SEP 9 - OCT 14, 2012


“We are press­ing down­ward towards no art – a mutual sense of psy­cho­log­i­cally indif­fer­ent dec­o­ra­tion – a neu­tral plea­sure of see­ing known to every­one.”
Dan Flavin, “Some Remarks…Excerpts from a Spleen­ish Jour­nal” (Art­fo­rum, Decem­ber 1966)

Joe Shef­tel Gallery is pleased to announce Aes­thetic Rela­tions, Cindy Hinant’s first solo show at the gallery. Hinant inves­ti­gates the utopian goal shared by Rela­tional Aes­thet­ics and Min­i­mal­ism of cre­at­ing a uni­ver­sal art expe­ri­ence, and the real­ity of art pro­duc­tion that failed to cre­ate space for the fem­i­nine body, rec­og­nize sex­u­al­ity, and form new dynamic com­mu­ni­ties.

Rela­tional Aes­thet­ics envi­sioned a gen­eral audi­ence who could come from any back­ground and have a dia­logue with an art project, no mat­ter the pre­tense. How­ever, the lim­ited com­mu­nity that the move­ment cre­ated only fit the nar­row demo­graph­ics of the com­mer­cial and insti­tu­tional art cir­cuit. Hinant posits that Sephora stores, Brit­ney Spears, and celebrity gos­sip mag­a­zines func­tion as inad­ver­tent rela­tional objects, more effec­tively facil­i­tat­ing cama­raderie and exchange between strangers than any struc­ture cre­ated by a rela­tional artist.

Hinant shops at the Sephora stores in Man­hat­tan and records her expe­ri­ences. Sephora pro­poses that with the aid of cos­metic prod­ucts, one’s visual iden­tity is fluid and unfixed. Inter­ac­tive dis­plays, pro­mo­tional events, low-pressure sales tac­tics, and an “open-sell” envi­ron­ment cre­ate a space that allows for mul­ti­ple lev­els of engage­ment. The com­mu­nity that results is a group com­posed mostly of women who share an inter­est in their aes­thetic appear­ance. Hinant’s Sephora Project ana­lyzes and cat­a­logues the struc­ture of these exchanges and explores how brand iden­ti­fi­ca­tion can lead to per­sonal and inti­mate rela­tions.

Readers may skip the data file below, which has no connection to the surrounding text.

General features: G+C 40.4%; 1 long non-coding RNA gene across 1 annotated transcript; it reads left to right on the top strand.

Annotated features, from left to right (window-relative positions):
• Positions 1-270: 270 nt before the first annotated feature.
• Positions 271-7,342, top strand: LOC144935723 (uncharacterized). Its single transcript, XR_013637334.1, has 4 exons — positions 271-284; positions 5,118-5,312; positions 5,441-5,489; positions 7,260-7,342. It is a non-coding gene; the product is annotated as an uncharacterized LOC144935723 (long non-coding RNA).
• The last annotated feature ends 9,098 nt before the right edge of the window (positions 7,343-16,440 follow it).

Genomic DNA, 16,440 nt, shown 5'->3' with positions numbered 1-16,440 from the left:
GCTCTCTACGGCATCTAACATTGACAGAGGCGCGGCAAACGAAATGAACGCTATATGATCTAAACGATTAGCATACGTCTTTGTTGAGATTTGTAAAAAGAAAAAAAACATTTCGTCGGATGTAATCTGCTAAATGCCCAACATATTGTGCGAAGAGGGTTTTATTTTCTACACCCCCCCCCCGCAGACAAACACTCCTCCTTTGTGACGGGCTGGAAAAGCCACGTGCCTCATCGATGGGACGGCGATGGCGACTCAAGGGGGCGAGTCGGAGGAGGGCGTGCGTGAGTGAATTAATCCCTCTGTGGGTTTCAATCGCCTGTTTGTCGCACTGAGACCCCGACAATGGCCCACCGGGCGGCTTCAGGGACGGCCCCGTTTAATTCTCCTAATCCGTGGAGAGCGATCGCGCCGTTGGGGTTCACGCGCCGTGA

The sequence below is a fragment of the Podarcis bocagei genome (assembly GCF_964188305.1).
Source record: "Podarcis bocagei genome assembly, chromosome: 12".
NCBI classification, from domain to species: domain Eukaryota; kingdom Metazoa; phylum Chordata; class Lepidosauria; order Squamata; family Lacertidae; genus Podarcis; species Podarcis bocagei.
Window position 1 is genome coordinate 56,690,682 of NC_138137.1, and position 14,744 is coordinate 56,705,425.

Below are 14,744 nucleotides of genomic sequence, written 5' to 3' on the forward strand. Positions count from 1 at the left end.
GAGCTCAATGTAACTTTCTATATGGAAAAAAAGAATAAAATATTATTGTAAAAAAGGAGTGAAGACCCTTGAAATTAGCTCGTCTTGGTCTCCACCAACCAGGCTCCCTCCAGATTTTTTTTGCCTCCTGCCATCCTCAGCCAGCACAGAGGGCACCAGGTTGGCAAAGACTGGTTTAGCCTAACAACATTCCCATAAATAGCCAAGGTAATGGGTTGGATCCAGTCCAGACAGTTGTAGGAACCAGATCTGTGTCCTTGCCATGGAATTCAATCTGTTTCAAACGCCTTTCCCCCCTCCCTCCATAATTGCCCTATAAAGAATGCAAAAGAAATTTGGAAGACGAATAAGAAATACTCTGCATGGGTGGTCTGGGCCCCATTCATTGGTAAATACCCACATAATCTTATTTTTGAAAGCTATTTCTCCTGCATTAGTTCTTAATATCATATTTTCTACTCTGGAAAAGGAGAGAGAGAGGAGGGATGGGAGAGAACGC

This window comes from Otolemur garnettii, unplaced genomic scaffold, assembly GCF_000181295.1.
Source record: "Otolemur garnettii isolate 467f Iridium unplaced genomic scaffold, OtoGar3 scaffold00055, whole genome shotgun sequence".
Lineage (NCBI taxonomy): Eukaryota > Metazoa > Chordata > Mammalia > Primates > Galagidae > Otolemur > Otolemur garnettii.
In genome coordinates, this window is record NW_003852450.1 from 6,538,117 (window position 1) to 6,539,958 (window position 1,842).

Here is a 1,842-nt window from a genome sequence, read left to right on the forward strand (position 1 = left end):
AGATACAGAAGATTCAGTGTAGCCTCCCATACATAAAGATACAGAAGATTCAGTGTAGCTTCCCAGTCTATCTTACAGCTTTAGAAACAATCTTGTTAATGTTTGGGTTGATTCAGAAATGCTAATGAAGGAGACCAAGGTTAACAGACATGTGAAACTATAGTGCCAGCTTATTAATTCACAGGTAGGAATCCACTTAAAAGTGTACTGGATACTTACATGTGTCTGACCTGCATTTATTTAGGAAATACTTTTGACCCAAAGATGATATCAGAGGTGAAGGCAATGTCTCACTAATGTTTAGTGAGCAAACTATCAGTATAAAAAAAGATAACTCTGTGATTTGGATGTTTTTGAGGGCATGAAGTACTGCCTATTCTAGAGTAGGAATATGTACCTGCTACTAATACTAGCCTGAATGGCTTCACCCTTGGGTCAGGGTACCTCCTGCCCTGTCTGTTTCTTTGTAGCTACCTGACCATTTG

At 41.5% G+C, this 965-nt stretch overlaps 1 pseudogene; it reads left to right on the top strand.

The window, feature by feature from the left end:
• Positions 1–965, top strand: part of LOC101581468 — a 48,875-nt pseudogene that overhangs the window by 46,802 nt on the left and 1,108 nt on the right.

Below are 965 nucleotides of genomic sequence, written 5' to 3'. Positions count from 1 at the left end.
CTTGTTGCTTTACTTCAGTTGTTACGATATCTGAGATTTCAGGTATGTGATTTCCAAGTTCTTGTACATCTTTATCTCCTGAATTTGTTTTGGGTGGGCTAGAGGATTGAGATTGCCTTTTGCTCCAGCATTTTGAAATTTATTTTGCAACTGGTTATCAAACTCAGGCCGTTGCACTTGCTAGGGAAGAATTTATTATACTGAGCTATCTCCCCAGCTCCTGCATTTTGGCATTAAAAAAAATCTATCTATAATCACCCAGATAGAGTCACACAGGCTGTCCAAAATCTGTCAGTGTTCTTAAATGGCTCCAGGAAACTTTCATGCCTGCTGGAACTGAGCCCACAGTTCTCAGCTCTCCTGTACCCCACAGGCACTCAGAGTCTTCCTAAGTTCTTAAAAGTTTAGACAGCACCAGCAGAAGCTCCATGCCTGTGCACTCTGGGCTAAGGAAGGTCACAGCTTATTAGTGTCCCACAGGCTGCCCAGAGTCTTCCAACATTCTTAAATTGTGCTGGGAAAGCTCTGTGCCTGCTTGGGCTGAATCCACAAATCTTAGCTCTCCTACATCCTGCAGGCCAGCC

Min­i­mal­ism sim­i­larly pro­posed imper­me­able, uni­ver­sal art, as influ­enced by Kant’s descrip­tion of the “sub­lime form­less object.” This author­i­ta­tive total object offered no room for the body, sex­u­al­ity, or devi­a­tion, as exem­pli­fied by the ordered and con­trolled mod­ernist grid. In Hinant’s hand­made sheets of graph paper (Bed Grids), mis­takes and imper­fec­tions dis­man­tle the grid’s pre­ci­sion. Sim­i­larly, in the video Self­ish, computer-generated grids are synced to a Brit­ney Spears song, cor­rupt­ing Minimalism’s “high art” purity with a b-side dance track and com­par­ing the con­struc­tion of the grid to the con­struc­tion of Brit­ney.

Cindy Hinant was born in Indi­anapo­lis, IN and lives in New York, NY. She received a BFA from the Her­ron School of Art and Design and holds a MFA from the School of Visual Arts. In 2008 she received the Edward Albee Visual Artist-in-Residence Fel­low­ship and was awarded the Robert D. Beck­man Jr. Emerg­ing Artist Fel­low­ship in 2009. She has had solo shows at the Indi­anapo­lis Museum of Con­tem­po­rary Art and 3A Gallery and has par­tic­i­pated in group shows at the Mass­a­chu­setts Museum of Con­tem­po­rary Art, the Athens Insti­tute of Con­tem­po­rary Art and the Com­mu­nity Museum Lab­o­ra­tory.